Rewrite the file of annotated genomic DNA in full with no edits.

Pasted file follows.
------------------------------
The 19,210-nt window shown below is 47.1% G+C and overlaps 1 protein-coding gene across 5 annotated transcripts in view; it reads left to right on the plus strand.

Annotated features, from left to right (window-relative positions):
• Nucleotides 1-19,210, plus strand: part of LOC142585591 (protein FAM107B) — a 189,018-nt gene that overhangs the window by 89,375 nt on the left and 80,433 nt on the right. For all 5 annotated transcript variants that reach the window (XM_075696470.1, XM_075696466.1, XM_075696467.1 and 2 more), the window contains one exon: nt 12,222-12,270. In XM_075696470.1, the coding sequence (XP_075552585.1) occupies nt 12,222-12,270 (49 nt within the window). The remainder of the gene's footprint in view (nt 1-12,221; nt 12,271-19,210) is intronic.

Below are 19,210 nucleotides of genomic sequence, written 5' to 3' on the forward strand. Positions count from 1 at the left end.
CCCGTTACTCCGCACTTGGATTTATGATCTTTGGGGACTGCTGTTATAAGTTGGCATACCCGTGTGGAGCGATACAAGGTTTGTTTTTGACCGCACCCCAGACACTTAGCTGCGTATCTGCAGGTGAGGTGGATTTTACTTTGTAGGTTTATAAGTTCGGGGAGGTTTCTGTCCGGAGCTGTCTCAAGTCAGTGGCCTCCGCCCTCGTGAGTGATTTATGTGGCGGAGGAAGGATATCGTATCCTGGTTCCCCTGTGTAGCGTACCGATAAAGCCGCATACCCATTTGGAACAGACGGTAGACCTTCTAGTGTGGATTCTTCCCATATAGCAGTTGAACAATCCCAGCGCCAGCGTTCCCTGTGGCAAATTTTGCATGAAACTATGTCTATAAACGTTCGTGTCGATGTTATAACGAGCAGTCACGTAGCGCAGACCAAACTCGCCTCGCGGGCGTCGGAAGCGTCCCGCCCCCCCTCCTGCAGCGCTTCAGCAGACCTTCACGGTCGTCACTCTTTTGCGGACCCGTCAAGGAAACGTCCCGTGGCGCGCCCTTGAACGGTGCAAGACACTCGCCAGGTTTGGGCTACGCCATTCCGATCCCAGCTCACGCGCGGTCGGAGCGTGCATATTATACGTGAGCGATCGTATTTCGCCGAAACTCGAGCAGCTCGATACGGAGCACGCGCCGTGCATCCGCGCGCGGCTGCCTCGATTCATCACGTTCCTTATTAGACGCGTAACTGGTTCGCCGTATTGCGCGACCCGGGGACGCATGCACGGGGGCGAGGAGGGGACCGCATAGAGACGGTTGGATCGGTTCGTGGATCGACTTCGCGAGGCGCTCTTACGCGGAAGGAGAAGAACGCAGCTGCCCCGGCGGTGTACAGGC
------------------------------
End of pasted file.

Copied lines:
The 19,210-nt window shown below is 47.1% G+C and overlaps 1 protein-coding gene across 5 annotated transcripts in view; it reads left to right on the plus strand.

Annotated features, from left to right (window-relative positions):
• Nucleotides 1-19,210, plus strand: part of LOC142585591 (protein FAM107B) — a 189,018-nt gene that overhangs the window by 89,375 nt on the left and 80,433 nt on the right. For all 5 annotated transcript variants that reach the window (XM_075696470.1, XM_075696466.1, XM_075696467.1 and 2 more), the window contains one exon: nt 12,222-12,270. In XM_075696470.1, the coding sequence (XP_075552585.1) occupies nt 12,222-12,270 (49 nt within the window). The remainder of the gene's footprint in view (nt 1-12,221; nt 12,271-19,210) is intronic.

Below are 19,210 nucleotides of genomic sequence, written 5' to 3' on the forward strand. Positions count from 1 at the left end.
CCCGTTACTCCGCACTTGGATTTATGATCTTTGGGGACTGCTGTTATAAGTTGGCATACCCGTGTGGAGCGATACAAGGTTTGTTTTTGACCGCACCCCAGACACTTAGCTGCGTATCTGCAGGTGAGGTGGATTTTACTTTGTAGGTTTATAAGTTCGGGGAGGTTTCTGTCCGGAGCTGTCTCAAGTCAGTGGCCTCCGCCCTCGTGAGTGATTTATGTGGCGGAGGAAGGATATCGTATCCTGGTTCCCCTGTGTAGCGTACCGATAAAGCCGCATACCCATTTGGAACAGACGGTAGACCTTCTAGTGTGGATTCTTCCCATATAGCAGTTGAACAATCCCAGCGCCAGCGTTCCCTGTGGCAAATTTTGCATGAAACTATGTCTATAAACGTTCGTGTCGATGTTATAACGAGCAGTCACGTAGCGCAGACCAAACTCGCCTCGCGGGCGTCGGAAGCGTCCCGCCCCCCCTCCTGCAGCGCTTCAGCAGACCTTCACGGTCGTCACTCTTTTGCGGACCCGTCAAGGAAACGTCCCGTGGCGCGCCCTTGAACGGTGCAAGACACTCGCCAGGTTTGGGCTACGCCATTCCGATCCCAGCTCACGCGCGGTCGGAGCGTGCATATTATACGTGAGCGATCGTATTTCGCCGAAACTCGAGCAGCTCGATACGGAGCACGCGCCGTGCATCCGCGCGCGGCTGCCTCGATTCATCACGTTCCTTATTAGACGCGTAACTGGTTCGCCGTATTGCGCGACCCGGGGACGCATGCACGGGGGCGAGGAGGGGACCGCATAGAGACGGTTGGATCGGTTCGTGGATCGACTTCGCGAGGCGCTCTTACGCGGAAGGAGAAGAACGCAGCTGCCCCGGCGGTGTACAGGC